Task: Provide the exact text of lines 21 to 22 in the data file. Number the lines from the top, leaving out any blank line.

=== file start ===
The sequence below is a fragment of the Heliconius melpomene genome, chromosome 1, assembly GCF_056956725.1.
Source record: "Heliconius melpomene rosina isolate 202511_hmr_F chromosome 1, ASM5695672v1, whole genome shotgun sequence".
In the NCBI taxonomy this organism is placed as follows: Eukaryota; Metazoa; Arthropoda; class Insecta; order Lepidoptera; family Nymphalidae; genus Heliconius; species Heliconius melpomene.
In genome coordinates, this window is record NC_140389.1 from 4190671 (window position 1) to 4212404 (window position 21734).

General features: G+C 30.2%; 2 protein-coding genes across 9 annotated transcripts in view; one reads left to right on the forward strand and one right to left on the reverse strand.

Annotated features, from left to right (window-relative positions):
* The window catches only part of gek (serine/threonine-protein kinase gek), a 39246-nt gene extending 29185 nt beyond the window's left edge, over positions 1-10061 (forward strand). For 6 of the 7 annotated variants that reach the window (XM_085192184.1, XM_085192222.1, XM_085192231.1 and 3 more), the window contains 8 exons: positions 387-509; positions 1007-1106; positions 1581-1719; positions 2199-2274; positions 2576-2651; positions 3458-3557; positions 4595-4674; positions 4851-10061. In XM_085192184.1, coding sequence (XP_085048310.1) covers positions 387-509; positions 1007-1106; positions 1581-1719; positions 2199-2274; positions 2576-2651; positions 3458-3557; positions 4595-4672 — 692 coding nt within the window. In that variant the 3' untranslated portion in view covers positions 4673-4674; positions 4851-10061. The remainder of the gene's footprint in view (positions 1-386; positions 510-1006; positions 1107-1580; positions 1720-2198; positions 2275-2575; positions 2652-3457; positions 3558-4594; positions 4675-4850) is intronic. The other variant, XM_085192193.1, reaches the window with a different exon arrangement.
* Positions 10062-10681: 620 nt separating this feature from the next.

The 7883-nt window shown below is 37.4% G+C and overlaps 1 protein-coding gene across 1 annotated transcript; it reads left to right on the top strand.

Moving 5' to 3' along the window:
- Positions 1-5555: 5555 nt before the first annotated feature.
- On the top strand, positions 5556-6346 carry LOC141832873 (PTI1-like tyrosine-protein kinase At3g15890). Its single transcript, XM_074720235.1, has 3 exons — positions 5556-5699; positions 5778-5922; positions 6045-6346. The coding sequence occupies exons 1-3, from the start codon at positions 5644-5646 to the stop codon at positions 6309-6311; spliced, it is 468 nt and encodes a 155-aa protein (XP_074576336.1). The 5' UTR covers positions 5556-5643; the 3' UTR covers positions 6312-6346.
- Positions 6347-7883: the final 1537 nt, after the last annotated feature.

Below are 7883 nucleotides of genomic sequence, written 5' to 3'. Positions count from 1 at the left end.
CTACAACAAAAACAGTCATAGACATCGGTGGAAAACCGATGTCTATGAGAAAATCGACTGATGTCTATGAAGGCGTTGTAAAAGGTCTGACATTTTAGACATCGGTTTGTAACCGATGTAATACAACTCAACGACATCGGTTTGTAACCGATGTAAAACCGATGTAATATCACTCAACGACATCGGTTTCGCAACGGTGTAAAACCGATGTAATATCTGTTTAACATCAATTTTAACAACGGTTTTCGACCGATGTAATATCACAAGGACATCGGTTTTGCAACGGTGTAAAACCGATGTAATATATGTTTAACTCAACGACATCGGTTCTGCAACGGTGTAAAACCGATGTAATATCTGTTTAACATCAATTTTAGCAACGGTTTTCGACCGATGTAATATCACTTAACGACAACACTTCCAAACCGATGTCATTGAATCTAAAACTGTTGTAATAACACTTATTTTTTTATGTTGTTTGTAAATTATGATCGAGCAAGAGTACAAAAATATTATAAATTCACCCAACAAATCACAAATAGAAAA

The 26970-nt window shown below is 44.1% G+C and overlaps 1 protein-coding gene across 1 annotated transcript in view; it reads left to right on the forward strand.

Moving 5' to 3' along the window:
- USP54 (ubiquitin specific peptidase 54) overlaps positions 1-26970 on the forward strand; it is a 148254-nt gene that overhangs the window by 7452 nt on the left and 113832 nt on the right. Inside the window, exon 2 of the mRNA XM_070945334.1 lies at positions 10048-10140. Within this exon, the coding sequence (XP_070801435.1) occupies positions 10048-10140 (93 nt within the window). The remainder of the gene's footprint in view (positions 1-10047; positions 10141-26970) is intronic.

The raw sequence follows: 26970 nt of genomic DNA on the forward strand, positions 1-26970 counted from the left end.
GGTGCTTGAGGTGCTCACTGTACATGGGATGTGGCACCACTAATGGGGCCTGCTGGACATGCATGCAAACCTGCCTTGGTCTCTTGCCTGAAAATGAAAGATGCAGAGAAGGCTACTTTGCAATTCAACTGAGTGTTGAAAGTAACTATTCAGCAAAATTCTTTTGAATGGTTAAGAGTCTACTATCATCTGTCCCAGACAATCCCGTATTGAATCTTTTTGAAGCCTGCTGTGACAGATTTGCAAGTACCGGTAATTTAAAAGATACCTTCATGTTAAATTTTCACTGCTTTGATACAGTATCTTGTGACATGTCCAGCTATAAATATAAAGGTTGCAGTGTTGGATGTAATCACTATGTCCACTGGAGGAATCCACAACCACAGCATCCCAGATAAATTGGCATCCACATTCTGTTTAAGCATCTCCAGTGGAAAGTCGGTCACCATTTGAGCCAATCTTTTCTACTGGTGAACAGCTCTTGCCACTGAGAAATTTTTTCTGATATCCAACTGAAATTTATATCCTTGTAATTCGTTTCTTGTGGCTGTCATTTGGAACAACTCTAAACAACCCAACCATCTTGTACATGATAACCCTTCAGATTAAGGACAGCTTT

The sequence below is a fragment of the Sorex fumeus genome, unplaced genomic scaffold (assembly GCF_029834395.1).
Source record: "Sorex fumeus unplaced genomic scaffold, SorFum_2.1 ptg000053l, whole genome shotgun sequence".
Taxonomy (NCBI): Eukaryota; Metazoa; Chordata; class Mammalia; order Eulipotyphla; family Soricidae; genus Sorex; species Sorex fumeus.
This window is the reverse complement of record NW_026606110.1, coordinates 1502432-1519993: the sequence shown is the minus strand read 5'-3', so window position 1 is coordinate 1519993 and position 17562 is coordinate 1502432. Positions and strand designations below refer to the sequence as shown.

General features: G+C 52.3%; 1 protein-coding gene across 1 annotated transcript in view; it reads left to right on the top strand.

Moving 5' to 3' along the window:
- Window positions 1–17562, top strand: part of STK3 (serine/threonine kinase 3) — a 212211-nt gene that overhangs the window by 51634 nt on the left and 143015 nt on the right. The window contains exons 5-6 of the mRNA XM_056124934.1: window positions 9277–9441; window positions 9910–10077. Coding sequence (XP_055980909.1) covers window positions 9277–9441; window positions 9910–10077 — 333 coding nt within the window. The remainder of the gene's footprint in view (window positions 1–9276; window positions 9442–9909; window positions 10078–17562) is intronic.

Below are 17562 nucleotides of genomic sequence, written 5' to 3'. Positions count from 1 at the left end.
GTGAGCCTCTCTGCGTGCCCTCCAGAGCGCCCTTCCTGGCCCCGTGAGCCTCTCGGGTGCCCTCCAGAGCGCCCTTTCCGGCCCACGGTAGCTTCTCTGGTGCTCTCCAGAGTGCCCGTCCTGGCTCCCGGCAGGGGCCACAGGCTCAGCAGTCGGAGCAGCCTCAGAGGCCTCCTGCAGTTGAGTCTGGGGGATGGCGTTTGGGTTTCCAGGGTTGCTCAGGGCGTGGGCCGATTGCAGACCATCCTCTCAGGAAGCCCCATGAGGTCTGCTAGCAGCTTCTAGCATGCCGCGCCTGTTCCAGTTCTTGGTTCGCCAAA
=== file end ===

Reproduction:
The sequence below is a fragment of the Sorex fumeus genome, unplaced genomic scaffold (assembly GCF_029834395.1).
Source record: "Sorex fumeus unplaced genomic scaffold, SorFum_2.1 ptg000053l, whole genome shotgun sequence".